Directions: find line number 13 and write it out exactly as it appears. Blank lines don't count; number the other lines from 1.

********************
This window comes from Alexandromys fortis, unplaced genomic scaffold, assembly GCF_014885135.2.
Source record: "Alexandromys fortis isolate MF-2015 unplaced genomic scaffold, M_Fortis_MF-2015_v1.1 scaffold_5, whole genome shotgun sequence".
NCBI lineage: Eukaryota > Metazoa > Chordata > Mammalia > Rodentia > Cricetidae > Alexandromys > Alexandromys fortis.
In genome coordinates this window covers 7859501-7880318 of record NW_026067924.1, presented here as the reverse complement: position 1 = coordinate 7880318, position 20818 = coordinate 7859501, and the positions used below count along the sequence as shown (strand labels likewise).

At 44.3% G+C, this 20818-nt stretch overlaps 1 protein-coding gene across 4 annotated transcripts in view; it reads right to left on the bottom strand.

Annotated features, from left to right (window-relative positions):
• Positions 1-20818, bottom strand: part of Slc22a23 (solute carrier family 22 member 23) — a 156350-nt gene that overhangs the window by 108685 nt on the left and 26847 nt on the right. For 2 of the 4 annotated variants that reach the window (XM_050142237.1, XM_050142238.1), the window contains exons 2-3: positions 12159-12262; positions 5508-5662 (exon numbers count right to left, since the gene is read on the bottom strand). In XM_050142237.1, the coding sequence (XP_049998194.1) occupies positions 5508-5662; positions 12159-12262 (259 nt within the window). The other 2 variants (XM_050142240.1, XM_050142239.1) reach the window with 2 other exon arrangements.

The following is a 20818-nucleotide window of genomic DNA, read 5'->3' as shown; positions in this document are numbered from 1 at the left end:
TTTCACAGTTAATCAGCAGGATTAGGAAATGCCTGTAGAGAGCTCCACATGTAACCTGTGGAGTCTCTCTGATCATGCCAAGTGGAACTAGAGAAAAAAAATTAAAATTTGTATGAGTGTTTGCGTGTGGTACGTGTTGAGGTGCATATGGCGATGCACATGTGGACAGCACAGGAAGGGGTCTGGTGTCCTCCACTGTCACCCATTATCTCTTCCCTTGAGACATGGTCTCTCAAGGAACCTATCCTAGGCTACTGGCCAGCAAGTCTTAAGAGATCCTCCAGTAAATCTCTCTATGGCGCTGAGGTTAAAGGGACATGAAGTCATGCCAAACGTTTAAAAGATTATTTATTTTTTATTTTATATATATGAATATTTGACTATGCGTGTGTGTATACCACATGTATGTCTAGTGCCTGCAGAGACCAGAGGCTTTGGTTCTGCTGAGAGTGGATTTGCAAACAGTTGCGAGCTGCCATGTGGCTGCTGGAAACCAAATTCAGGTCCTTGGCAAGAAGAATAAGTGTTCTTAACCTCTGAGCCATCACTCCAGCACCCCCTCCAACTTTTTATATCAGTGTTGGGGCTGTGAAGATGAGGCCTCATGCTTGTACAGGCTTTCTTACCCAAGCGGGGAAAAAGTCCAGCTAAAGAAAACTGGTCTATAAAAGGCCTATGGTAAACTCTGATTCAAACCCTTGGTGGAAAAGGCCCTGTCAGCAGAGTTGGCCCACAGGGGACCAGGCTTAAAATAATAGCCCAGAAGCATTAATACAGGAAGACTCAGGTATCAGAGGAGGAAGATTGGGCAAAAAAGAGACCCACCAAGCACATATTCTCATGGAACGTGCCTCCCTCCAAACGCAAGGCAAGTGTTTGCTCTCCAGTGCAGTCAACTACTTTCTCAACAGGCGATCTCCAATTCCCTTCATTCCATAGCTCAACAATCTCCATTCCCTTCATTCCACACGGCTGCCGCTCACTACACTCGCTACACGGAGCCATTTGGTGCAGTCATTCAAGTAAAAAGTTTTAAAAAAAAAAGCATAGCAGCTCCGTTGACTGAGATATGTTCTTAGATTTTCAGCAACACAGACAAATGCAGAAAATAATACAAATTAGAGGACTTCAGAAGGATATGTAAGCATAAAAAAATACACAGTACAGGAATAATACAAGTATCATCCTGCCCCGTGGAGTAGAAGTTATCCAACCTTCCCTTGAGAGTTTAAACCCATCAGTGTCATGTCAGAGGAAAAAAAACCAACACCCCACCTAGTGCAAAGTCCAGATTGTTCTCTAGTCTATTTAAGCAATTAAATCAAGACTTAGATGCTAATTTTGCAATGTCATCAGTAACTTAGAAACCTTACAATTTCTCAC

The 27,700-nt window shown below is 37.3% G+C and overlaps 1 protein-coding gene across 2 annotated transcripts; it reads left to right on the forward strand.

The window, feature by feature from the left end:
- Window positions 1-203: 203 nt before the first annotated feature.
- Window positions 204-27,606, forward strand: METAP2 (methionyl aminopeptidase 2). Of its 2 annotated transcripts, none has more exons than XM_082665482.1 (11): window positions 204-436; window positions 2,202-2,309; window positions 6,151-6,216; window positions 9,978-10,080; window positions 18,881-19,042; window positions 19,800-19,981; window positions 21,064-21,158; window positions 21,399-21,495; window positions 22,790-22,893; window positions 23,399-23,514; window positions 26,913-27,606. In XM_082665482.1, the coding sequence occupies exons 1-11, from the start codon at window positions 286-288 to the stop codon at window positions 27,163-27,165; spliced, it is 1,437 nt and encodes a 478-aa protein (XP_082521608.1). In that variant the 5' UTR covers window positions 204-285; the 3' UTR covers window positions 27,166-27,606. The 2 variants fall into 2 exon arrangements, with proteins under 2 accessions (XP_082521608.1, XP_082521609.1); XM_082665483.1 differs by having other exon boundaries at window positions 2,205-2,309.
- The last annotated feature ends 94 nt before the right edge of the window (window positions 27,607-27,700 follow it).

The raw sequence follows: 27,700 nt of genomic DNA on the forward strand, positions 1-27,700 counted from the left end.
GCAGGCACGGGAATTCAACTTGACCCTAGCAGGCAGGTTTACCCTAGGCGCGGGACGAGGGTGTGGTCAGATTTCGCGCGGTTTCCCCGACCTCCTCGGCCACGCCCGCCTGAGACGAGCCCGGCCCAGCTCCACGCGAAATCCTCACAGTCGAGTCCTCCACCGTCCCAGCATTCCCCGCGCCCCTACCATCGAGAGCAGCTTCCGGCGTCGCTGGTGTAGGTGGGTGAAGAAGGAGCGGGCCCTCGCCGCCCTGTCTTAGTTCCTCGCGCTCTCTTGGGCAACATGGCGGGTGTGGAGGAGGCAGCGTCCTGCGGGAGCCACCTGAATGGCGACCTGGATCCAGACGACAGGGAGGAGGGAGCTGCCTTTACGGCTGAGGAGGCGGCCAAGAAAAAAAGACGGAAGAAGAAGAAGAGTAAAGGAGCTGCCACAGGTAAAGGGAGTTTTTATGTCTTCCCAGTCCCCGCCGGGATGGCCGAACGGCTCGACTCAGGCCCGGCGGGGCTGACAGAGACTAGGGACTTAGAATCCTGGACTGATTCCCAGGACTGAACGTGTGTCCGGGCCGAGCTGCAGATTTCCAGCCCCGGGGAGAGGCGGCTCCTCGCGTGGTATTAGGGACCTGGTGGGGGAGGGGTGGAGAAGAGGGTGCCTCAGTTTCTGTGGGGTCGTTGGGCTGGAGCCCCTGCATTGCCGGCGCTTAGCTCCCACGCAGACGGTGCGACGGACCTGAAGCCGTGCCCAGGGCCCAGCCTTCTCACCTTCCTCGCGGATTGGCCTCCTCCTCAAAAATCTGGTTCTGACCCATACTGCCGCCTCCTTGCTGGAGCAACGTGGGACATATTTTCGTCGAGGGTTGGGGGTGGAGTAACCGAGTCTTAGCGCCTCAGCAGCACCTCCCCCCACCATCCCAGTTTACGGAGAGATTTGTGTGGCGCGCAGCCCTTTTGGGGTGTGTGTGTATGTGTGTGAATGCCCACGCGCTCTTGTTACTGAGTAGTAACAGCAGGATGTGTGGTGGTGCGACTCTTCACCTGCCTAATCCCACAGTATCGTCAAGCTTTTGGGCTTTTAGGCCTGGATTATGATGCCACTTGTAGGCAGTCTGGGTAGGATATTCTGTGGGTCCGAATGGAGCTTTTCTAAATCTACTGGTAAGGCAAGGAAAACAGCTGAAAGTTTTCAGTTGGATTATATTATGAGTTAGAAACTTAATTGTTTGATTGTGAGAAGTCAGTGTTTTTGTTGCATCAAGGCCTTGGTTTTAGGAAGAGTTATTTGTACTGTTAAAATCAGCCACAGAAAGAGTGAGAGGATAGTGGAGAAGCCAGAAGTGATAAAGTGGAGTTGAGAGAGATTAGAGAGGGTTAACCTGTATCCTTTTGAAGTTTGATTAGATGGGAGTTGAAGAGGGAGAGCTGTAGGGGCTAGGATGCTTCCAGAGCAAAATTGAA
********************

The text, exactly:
- Window positions 204-27,606, forward strand: METAP2 (methionyl aminopeptidase 2). Of its 2 annotated transcripts, none has more exons than XM_082665482.1 (11): window positions 204-436; window positions 2,202-2,309; window positions 6,151-6,216; window positions 9,978-10,080; window positions 18,881-19,042; window positions 19,800-19,981; window positions 21,064-21,158; window positions 21,399-21,495; window positions 22,790-22,893; window positions 23,399-23,514; window positions 26,913-27,606. In XM_082665482.1, the coding sequence occupies exons 1-11, from the start codon at window positions 286-288 to the stop codon at window positions 27,163-27,165; spliced, it is 1,437 nt and encodes a 478-aa protein (XP_082521608.1). In that variant the 5' UTR covers window positions 204-285; the 3' UTR covers window positions 27,166-27,606. The 2 variants fall into 2 exon arrangements, with proteins under 2 accessions (XP_082521608.1, XP_082521609.1); XM_082665483.1 differs by having other exon boundaries at window positions 2,205-2,309.